`Model free' rule discovery from data has recently been subject to considerable criticism, which has cast a shadow over the emerging discipline of time series data mining. However, other than in data mining, rule discovery has long been the subject of research in statistical physics of complex phenomena. Drawing from the expertise acquired therein, we suggest explanations for the two mechanisms of the apparent `meaninglessness' of rule recovery in the reference data mining approach. One reflects the universal property of self-affinity of signals from real life complex phenomena. It further expands on the issue of scaling invariance and fractal geometry, explaining that for ideal scale invariant (fractal) signals, rule discovery requires more than just comparing two parts of the signal. Authentic rule discovery is likely to look for the possible `structure' pertinent to the failure mechanism of the (position and/or resolution-wise) invariance of the time series analysed. The other reflects the redundancy of the `trivial' matches, which effectively smoothes out the rule which potentially could be discovered. Orthogonal scale space representations and appropriate redundancy suppression measures over autocorrelation operations performed during the matches are suggested as the methods of choice for rule discovery.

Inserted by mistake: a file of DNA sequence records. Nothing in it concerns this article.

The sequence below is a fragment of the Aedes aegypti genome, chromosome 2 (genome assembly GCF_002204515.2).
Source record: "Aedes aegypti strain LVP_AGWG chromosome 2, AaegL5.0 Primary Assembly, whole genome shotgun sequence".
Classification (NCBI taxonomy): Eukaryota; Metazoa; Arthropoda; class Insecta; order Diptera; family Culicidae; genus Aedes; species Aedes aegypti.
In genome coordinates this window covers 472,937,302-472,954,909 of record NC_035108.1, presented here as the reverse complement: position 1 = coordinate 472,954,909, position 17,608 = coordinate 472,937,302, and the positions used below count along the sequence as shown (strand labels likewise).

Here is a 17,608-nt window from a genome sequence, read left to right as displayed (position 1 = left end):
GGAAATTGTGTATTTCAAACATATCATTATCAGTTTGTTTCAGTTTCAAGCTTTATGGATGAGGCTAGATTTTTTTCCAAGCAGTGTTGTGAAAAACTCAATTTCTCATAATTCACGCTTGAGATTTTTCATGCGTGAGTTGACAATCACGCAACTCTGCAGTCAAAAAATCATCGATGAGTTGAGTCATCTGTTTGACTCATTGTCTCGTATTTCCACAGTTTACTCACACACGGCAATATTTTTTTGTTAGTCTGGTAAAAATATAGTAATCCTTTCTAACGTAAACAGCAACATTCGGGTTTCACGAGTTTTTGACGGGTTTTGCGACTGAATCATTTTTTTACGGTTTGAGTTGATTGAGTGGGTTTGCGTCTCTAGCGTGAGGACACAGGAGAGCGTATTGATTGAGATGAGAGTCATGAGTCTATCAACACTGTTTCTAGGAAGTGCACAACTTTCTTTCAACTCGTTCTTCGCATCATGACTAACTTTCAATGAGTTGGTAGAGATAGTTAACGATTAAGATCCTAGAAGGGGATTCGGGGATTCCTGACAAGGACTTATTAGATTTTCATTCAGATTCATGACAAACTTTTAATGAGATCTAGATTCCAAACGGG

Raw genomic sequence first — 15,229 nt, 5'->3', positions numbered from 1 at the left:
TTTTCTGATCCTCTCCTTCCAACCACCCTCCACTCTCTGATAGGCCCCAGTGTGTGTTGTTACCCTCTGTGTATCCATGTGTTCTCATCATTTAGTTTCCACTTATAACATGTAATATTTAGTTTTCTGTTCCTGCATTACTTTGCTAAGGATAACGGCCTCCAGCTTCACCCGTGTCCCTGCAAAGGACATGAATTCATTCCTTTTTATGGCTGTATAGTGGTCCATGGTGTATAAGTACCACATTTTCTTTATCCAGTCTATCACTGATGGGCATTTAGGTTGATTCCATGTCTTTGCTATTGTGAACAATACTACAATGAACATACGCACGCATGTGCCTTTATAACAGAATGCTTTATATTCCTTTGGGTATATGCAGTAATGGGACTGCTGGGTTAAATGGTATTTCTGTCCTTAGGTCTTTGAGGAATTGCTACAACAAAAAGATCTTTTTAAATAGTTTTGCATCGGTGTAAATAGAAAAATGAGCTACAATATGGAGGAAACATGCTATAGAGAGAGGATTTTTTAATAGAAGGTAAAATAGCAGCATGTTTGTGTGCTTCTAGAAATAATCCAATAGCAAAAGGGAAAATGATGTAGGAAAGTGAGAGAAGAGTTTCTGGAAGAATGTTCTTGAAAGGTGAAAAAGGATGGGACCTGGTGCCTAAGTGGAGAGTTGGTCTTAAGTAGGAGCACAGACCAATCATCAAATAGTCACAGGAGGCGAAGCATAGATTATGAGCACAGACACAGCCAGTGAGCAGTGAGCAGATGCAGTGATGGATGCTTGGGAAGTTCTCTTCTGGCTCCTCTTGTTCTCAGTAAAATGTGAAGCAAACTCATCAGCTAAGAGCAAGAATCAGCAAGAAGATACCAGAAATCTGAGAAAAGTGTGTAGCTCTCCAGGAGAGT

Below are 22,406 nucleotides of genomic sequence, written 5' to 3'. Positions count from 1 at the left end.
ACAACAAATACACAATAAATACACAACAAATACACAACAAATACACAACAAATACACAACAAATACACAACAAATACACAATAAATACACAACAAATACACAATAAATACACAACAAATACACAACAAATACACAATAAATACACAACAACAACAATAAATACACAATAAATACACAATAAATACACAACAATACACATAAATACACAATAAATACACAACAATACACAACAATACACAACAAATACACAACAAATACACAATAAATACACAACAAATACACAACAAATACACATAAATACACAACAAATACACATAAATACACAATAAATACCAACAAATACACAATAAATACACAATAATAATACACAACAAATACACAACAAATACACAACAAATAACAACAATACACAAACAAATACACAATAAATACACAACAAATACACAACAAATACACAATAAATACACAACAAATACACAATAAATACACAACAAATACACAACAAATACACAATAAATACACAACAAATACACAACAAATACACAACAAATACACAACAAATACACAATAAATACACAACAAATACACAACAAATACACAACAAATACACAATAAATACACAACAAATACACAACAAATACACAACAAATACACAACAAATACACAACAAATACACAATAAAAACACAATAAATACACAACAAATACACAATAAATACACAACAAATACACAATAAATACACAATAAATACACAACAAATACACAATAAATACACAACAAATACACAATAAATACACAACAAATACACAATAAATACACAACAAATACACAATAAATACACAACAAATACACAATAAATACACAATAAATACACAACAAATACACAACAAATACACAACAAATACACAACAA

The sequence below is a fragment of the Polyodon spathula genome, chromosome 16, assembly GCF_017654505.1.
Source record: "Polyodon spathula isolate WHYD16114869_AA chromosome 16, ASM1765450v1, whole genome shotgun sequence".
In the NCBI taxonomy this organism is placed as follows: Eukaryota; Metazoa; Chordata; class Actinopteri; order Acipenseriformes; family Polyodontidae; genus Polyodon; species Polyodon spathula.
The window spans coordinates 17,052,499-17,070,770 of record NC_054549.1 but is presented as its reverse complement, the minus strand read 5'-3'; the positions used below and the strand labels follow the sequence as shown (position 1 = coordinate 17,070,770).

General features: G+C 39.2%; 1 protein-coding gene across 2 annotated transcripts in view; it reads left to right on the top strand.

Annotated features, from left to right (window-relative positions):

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Information Systems [INS]
Database Architectures

Struzik, Z. R. (2003). Rule discovery: tough, not meaningless. Information Systems [INS]. CWI.